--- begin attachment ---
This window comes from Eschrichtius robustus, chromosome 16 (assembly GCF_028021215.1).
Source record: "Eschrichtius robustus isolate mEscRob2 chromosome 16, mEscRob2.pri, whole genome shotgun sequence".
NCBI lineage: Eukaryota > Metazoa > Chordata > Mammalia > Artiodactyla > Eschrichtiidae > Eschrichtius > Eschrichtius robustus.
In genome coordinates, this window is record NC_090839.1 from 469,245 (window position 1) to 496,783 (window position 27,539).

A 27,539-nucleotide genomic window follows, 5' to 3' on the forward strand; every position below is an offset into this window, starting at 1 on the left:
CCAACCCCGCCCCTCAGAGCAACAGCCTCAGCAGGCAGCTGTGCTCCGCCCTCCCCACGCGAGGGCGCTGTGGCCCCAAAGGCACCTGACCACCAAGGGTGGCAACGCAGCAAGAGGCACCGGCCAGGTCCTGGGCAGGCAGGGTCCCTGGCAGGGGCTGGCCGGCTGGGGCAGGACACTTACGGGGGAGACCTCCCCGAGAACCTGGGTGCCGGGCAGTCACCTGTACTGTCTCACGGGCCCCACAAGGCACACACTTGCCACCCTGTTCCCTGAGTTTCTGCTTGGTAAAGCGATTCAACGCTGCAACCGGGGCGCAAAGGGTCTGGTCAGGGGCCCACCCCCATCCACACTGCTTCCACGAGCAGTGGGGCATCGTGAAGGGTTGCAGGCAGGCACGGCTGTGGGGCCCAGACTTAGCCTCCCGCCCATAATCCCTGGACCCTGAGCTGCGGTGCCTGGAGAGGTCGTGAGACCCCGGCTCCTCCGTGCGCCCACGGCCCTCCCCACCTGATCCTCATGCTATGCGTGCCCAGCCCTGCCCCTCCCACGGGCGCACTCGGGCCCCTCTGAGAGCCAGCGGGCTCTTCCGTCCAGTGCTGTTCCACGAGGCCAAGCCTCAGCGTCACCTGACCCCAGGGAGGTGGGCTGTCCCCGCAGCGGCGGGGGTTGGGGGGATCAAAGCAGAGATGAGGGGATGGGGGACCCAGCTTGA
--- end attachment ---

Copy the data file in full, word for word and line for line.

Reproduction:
This window comes from Eschrichtius robustus, chromosome 16 (assembly GCF_028021215.1).
Source record: "Eschrichtius robustus isolate mEscRob2 chromosome 16, mEscRob2.pri, whole genome shotgun sequence".
NCBI lineage: Eukaryota > Metazoa > Chordata > Mammalia > Artiodactyla > Eschrichtiidae > Eschrichtius > Eschrichtius robustus.
In genome coordinates, this window is record NC_090839.1 from 469,245 (window position 1) to 496,783 (window position 27,539).

A 27,539-nucleotide genomic window follows, 5' to 3' on the forward strand; every position below is an offset into this window, starting at 1 on the left:
CCAACCCCGCCCCTCAGAGCAACAGCCTCAGCAGGCAGCTGTGCTCCGCCCTCCCCACGCGAGGGCGCTGTGGCCCCAAAGGCACCTGACCACCAAGGGTGGCAACGCAGCAAGAGGCACCGGCCAGGTCCTGGGCAGGCAGGGTCCCTGGCAGGGGCTGGCCGGCTGGGGCAGGACACTTACGGGGGAGACCTCCCCGAGAACCTGGGTGCCGGGCAGTCACCTGTACTGTCTCACGGGCCCCACAAGGCACACACTTGCCACCCTGTTCCCTGAGTTTCTGCTTGGTAAAGCGATTCAACGCTGCAACCGGGGCGCAAAGGGTCTGGTCAGGGGCCCACCCCCATCCACACTGCTTCCACGAGCAGTGGGGCATCGTGAAGGGTTGCAGGCAGGCACGGCTGTGGGGCCCAGACTTAGCCTCCCGCCCATAATCCCTGGACCCTGAGCTGCGGTGCCTGGAGAGGTCGTGAGACCCCGGCTCCTCCGTGCGCCCACGGCCCTCCCCACCTGATCCTCATGCTATGCGTGCCCAGCCCTGCCCCTCCCACGGGCGCACTCGGGCCCCTCTGAGAGCCAGCGGGCTCTTCCGTCCAGTGCTGTTCCACGAGGCCAAGCCTCAGCGTCACCTGACCCCAGGGAGGTGGGCTGTCCCCGCAGCGGCGGGGGTTGGGGGGATCAAAGCAGAGATGAGGGGATGGGGGACCCAGCTTGA